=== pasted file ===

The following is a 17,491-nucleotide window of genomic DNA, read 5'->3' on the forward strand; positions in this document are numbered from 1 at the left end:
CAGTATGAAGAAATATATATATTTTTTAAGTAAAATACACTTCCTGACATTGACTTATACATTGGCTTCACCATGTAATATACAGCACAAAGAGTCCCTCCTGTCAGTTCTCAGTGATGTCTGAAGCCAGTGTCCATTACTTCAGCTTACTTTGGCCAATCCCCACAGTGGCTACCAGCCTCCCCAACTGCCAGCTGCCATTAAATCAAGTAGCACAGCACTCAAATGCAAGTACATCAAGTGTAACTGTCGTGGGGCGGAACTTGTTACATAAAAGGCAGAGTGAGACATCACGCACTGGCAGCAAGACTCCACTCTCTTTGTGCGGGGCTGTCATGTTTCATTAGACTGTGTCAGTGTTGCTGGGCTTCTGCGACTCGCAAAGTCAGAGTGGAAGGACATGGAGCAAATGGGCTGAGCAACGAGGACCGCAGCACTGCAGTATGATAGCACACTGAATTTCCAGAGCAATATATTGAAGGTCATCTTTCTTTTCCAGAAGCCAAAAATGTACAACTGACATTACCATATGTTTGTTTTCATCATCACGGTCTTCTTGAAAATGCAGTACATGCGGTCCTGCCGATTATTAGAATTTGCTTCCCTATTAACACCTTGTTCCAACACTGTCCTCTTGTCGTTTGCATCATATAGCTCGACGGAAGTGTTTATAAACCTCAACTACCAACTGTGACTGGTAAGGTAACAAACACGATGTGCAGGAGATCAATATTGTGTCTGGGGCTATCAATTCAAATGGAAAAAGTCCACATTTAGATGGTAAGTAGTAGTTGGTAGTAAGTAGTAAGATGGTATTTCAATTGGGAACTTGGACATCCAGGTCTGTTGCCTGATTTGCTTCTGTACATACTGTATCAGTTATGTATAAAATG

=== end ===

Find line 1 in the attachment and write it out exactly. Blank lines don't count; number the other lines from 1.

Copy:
The following is a 17,491-nucleotide window of genomic DNA, read 5'->3' on the forward strand; positions in this document are numbered from 1 at the left end: